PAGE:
The events of an early-morning bar fight that sent a man to the hospital with a brain hemorrhage will take center stage at this week's Wichita City Council meeting.
At issue is whether the owner of Doobley's bar at 767 N. West St. should lose his liquor license for interfering in the crime investigation.
Wichita police said that because Robert Crandell lied to officers investigating the case, he should lose the license for his club on West Street and another license he holds for a Doobley's bar at 2415 W. 31st St. South.
Police are taking the action under a city ordinance that says a liquor license can be revoked for "any crime involving ... moral turpitude on (a) premises where alcoholic liquor is sold by such licensee." The law defines moral turpitude as a crime involving dishonesty.
Crandell pleaded no contest last year to a misdemeanor count of obstruction of justice. His lawyer, Jim Thompson, said Crandell planned to fight to keep his license.
"They're trying to put an honest businessman out of work," Thompson said. "Of all the clubs out there that have issues, the city is going after this one? There's absolutely no basis for it. In my opinion they're overreaching."
A letter sent to Crandell by Chief Norman Williams last month said the incident that led to the revocation attempt began at 1:26 a.m. on June 1, 2010, when police were called to the West Street bar to investigate the report of a man down. Officers found a 53-year-old man outside who was suffering from life-threatening injuries.
Before police arrived, the letter said, the assailant came into the bar and told the manager that he had "knocked an old man out in the parking lot." The manager told the man, "We'll take care of it," according to the letter.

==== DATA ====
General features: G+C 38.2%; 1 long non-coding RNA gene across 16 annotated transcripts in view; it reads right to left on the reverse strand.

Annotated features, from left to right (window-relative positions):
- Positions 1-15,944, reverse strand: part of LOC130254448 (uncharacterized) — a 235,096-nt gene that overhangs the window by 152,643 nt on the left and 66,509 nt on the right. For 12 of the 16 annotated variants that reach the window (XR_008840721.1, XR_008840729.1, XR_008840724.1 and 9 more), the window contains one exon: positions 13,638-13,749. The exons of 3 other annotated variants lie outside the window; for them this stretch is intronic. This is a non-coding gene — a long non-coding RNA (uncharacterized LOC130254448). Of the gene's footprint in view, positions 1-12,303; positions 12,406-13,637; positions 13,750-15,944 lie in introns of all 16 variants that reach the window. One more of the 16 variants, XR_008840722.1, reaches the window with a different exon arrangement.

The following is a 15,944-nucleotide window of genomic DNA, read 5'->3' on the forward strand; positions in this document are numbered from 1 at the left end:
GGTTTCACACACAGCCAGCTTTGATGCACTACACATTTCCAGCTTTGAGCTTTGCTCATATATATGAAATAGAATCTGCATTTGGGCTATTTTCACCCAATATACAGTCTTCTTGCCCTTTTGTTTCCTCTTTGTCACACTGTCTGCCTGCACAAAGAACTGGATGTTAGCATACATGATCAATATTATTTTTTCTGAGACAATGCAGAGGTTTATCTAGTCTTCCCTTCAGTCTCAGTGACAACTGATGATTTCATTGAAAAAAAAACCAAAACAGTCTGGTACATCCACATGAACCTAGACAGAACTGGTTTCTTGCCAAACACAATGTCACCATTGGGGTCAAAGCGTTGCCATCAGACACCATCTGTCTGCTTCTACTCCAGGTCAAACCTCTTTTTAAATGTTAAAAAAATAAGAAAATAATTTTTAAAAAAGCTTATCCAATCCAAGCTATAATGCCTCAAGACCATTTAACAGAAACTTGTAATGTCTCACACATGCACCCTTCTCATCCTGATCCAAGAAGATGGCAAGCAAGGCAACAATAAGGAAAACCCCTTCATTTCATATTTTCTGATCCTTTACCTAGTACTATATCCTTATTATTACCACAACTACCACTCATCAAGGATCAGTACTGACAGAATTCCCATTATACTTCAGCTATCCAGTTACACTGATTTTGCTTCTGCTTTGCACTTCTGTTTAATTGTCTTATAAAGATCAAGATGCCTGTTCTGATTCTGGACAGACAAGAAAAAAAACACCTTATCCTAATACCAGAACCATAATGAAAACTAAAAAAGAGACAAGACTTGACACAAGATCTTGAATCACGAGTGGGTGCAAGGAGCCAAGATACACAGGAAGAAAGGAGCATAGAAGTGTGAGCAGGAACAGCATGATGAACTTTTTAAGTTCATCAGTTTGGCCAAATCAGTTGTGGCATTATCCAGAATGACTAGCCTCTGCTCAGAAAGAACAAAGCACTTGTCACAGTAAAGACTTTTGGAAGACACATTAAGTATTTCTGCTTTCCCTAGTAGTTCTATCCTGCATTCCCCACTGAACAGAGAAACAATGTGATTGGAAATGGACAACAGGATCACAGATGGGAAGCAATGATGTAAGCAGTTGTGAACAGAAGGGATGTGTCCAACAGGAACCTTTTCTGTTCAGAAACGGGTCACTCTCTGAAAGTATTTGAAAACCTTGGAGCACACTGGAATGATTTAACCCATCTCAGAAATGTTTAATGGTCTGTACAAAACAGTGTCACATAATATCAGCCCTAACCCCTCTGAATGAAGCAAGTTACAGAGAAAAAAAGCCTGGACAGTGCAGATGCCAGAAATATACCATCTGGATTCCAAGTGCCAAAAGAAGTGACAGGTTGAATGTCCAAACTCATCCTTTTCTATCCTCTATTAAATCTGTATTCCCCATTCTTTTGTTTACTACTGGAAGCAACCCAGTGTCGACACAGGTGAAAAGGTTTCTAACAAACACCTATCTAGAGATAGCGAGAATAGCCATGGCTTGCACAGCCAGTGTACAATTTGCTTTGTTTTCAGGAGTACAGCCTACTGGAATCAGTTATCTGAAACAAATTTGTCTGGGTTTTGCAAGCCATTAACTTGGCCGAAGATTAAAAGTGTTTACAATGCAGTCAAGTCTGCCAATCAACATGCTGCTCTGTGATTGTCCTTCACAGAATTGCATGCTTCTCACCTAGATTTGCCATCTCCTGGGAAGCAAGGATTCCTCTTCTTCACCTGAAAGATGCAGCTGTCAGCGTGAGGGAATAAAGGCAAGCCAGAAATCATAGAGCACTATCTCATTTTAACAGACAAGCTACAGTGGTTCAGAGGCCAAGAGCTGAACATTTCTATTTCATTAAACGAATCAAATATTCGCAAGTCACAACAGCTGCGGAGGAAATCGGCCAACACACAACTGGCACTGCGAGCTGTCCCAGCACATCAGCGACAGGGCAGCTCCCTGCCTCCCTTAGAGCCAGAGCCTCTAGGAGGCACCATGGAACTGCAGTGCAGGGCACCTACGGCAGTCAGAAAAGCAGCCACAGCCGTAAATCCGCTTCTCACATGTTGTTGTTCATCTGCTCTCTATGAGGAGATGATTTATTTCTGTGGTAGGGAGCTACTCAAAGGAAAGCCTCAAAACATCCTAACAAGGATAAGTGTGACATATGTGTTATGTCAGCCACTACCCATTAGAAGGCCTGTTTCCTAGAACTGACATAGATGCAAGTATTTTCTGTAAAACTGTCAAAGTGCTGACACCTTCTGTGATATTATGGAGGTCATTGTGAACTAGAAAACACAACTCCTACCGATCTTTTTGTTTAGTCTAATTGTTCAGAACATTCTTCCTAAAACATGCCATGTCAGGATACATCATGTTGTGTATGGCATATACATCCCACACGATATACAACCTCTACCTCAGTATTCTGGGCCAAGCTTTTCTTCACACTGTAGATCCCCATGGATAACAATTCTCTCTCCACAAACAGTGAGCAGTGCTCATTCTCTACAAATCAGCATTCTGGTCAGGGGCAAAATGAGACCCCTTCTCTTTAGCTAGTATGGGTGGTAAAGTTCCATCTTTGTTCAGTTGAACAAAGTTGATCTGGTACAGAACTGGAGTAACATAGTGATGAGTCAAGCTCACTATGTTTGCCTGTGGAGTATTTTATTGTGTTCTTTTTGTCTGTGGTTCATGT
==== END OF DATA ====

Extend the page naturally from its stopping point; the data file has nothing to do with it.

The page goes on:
After police arrived, the letter said, Crandell told officers that the victim had arrived at the bar shortly before he was beaten. In fact, the letter said, he "had been drinking inside Doobley's for some time prior to the battery."
"Due to your deceptive statements to the investigating officers, you were charged with Obstruct Legal Process, a misdemeanor offense."
Court records show that Crandell and his manager were both charged with felony counts of aiding a felon but the charges were reduced in plea agreements to misdemeanors.
The assailant was charged with attempted second-degree murder and pleaded guilty to a lesser charge of aggravated battery.
In a letter to the City Council, Thompson said that the state law on obstructing the legal process defines the crime as "obstructing, resisting or opposing" a law enforcement officer during his official duty. Nowhere does the law mention dishonesty, he wrote.
"Mr. Crandell is a young disabled businessman who suffered a stroke several years ago," the letter went on to say. "He plead(ed) guilty to the alleged misdemeanor offense ... to avoid the costs, expenses and stress of going to trail.
"He never would have accepted the plea if he knew it would deprive him of his livelihood and only means of financial support."
Thompson said he and Crandell would appear at Tuesday's City Council meeting. He said he was told that police would have at least one representative there.
After hearing their statements, the council will have the option of imposing a fine or temporary suspension, or revoking the license permanently.
If the license is revoked, Thompson said, the revocation will take effect immediately. If that happens, he said, he plans to go directly to Sedgwick County Courthouse to ask for a temporary injunction that would allow the bars to remain open while the case is being appealed.